• 2 or 3 heaping tablespoons mayonnaise - depending on how moist you want it.
  • Shred cheddar on a grater and put in a medium mixing bowl. Add all the ingredients and mix well. Refrigerate for a few hours to let flavors meld.

Friday, October 23, 2015

Bread Pudding with Bourbon Sauce

Bread pudding is a pretty simple dessert and oh, so comforting especially on a cold night. Best served warm about 15 minutes after removing from the oven. Serve with some bourbon sauce (see below) or vanilla ice cream. Heat leftovers in foil in a 350 degree oven for about 20 minutes. Don’t microwave as it tends to toughen bread.
Oven Temp: 350 degrees F. (DO NOT PREHEAT OVEN)
Cooking Time: 50 minutes to 1 hour or more
Serves: 6 (Double recipe to serve 12 and use a 9 by 13 baking dish)
Tools: large mixing bowl, 2-1/2 to 3 quart baking dish

  • 6 cups bread pieces about an inch squarish (see below)
  • 2 cups milk
  • 1 cup sugar
  • 1/2 stick melted butter
  • 2 beaten eggs
  • 1 tablespoon vanilla extract
  • 1/3 cup chopped or broken pecans or walnuts (Don't use nuts that are chopped too small - you want to see them and taste them.)
  • 1/2 teaspoon cinnamon
  • 1//4 teaspoon nutmeg
  • (option) 1 cup, 1/2 inch diced apple
THE BREAD: I like to use a bread that has some body - not ordinary white bread. You can use ordinary white bread and many do, but a heartier bread, I think, makes a better pudding. I typically use a French baguette or a some type of ciabatta loaf. Challah bread and brioche (an eggy bread) are also common breads used for a bread pudding and they work well, too. If you can find a whole grain or whole wheat baguette that would be a slightly healthier substitution. I have even seen some recipes that use stale croissants. Never tried it – could be interesting.

The bread typically is day old bread. This comes from the days when you bought your bread fresh for use that day - like they still do in European countries. By the next day the bread was getting hard. Old bread is not the same as bread that has been dried out. I saw a complete scientific explanation of this on America’s Test Kitchen. You want bread that has been dried out in an oven not set out on the counter overnight. It makes a better pudding.

Many recipes tell you to cut the bread in 1 inch cubes. I find this makes for a more dense pudding. I recommend tearing the bread in pieces about 1 inch. Irregular pieces will not mash down as easily and this creates an airier and lighter pudding.

So, start tearing up your bread and put the pieces in a measuring cup. Empty the pieces onto a baking sheet pan until you have 6 cups of pieces. Spread them out evenly. Put them in a 225 degree oven. In about 30 minutes or so they will be nicely dried out. Drying time will depend on the type of bread you use.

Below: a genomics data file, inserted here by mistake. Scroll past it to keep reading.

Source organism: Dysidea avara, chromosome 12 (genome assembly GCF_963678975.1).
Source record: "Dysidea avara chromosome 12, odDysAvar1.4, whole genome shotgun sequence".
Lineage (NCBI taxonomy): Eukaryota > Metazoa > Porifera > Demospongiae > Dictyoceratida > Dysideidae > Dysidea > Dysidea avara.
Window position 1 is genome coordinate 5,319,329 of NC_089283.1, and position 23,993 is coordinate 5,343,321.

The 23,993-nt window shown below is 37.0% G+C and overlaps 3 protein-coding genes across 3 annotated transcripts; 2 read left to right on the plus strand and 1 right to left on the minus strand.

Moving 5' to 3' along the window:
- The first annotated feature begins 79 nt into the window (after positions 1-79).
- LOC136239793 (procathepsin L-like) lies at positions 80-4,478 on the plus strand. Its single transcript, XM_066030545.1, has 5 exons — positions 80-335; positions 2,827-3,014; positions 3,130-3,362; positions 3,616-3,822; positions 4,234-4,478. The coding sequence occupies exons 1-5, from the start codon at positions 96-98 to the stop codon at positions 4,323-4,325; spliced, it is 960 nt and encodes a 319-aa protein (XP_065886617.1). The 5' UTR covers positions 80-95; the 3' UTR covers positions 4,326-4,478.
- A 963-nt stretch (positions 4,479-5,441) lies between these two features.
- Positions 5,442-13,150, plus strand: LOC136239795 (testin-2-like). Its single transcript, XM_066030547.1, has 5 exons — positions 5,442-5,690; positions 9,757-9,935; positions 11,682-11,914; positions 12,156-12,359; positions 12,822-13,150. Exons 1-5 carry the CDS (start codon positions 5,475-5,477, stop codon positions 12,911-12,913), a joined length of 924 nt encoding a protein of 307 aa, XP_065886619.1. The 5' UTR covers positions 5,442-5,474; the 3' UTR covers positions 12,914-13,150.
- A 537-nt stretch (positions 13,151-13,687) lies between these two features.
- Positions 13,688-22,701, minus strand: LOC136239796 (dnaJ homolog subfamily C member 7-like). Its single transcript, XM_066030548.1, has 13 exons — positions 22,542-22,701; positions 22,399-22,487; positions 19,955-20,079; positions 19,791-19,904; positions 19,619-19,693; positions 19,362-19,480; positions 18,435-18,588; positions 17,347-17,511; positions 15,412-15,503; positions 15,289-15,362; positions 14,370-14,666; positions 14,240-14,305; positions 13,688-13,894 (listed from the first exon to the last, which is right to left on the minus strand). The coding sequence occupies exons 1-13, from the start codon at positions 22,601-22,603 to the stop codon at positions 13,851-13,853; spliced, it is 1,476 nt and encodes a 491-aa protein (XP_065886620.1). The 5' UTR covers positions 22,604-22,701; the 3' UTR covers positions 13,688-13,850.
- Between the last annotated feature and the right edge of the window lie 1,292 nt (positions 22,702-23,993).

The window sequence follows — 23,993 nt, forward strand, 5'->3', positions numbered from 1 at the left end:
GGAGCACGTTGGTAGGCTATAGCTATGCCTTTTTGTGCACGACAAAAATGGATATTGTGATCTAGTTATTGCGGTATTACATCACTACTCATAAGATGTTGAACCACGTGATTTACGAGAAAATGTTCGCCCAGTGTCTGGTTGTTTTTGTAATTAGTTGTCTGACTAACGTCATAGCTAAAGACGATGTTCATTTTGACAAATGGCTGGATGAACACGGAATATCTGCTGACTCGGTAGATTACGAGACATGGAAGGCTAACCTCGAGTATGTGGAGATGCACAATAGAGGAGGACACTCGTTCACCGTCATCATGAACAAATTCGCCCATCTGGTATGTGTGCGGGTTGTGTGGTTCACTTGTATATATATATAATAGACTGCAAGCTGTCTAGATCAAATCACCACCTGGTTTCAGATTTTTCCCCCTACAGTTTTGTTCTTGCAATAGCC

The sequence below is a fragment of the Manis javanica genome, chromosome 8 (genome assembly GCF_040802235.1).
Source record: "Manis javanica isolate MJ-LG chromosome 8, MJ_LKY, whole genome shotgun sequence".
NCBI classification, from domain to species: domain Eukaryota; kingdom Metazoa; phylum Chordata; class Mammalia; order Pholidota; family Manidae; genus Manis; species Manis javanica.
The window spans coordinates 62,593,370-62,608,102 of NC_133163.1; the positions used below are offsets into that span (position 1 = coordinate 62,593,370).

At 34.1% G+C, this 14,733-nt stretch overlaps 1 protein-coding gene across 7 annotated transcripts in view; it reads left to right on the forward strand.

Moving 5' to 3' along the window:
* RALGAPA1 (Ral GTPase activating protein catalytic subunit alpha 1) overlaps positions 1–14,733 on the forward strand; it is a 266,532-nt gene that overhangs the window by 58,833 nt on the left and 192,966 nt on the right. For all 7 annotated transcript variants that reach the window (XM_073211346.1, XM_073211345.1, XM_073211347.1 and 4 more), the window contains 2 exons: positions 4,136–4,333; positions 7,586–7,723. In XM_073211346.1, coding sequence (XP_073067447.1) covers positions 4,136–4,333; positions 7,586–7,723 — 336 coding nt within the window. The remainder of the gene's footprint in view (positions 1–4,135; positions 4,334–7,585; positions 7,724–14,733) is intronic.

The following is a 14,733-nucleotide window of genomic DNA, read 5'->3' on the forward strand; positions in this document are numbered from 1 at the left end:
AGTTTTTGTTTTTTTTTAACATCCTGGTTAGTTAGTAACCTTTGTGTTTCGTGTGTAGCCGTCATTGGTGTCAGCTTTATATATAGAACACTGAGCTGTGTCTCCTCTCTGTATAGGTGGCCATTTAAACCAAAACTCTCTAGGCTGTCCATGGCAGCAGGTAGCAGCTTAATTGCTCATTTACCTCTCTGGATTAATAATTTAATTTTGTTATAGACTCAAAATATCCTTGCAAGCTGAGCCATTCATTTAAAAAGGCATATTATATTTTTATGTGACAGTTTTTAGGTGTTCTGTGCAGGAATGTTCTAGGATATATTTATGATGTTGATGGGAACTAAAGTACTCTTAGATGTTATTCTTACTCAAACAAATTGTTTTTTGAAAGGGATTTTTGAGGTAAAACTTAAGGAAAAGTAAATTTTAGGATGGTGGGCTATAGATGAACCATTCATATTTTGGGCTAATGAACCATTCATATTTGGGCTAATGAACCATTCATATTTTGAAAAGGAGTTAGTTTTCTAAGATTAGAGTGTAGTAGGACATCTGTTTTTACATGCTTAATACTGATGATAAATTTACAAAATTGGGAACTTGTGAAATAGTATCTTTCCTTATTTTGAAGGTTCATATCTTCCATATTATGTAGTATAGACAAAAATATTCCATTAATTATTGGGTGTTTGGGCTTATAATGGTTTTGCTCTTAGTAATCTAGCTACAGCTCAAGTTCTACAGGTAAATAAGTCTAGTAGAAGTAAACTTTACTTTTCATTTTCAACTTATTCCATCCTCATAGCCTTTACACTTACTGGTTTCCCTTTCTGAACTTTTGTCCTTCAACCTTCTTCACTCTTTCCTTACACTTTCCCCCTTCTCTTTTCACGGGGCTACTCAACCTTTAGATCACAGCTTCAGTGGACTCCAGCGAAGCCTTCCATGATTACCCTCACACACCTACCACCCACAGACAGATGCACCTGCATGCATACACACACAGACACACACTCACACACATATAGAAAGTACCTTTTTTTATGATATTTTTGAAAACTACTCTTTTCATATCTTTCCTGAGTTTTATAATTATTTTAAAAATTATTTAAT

In a large bowl mix all the other ingredients together. (Don’t add hot melted butter to the eggs or it will scramble them. Add the butter after you have added the milk. (You can mix all of these ingredients ahead of time and refrigerate - just let it come to room temperature before mixing with bread.)

Place the dried bread in a buttered 9" by 9" baking dish or an equivalent oval or round baking dish. Pour the liquid over the bread. The liquid should almost come to the top of the bread, if not, add some additional milk.

Let it sit about 20 minutes so the bread absorbs the mixture. If you can, weight it down a little so the bread submerges in the liquid. You can put a plate with something heavy on top.

Place the dish oven on the middle oven rack, then turn the oven on to 350 degrees F.
When it has risen and the top is golden, its done. It may take a little longer than the time given above. It depends how wet it is.

BOURBON SAUCE (or use rum)
  • 1/2 stick softened butter
  • 3/4 cup powdered sugar
  • 1 egg yolk
  • 1/4 cup bourbon
Cream the soft butter (not melted) and sugar together. Add the egg yolk and mix. Pour it into a small saucepan and add bourbon. Heat to boiling, stirring constantly. Let simmer for about 3 minutes stirring constantly. Remove from heat.

It will thicken a little as it cools. Add 1 or 2 Tablespoons of bourbon right before serving. Sauce should be warm and poured over the warm bread pudding.

Monday, October 19, 2015

Party Food, part 1

As the Holidays approach it had me thinking about parties. And parties mean appetizers – small bites. This is a collection of ideas for tasty accompaniments to your holidays potables. It is important to be mindful of dietary restrictions and avoidances that many people have these days, so make sure your bites offer something for everyone.

We’ve all eaten a lot of pigs-in-a-blanket, crudité (raw vegetables and dip), mini-quiches and cheese balls! Boring, right? Well, I still love my pigs in a blanket and am always happy to see them. Not very elegant, but I like them. Let’s talk about some other options for treating your guests to something special and different. These options require no baking. They are simple and easy to put together.

In this post I will explain how to create a cheese board and a charcuterie board – a board of cured meats. Sometimes these are combined - cheese and meats on a single board or a couple of boards with the addition of some fruits, nuts, olives, etc. I will also make a suggestion for how to make a better raw vegetable platter – crudité. These 3 items make for a well-rounded spread offering a variety protein, vitamins, complex carbs and fiber as well as something for everyone who may have dietary restrictions. I also give some links to videos and articles related to the topics.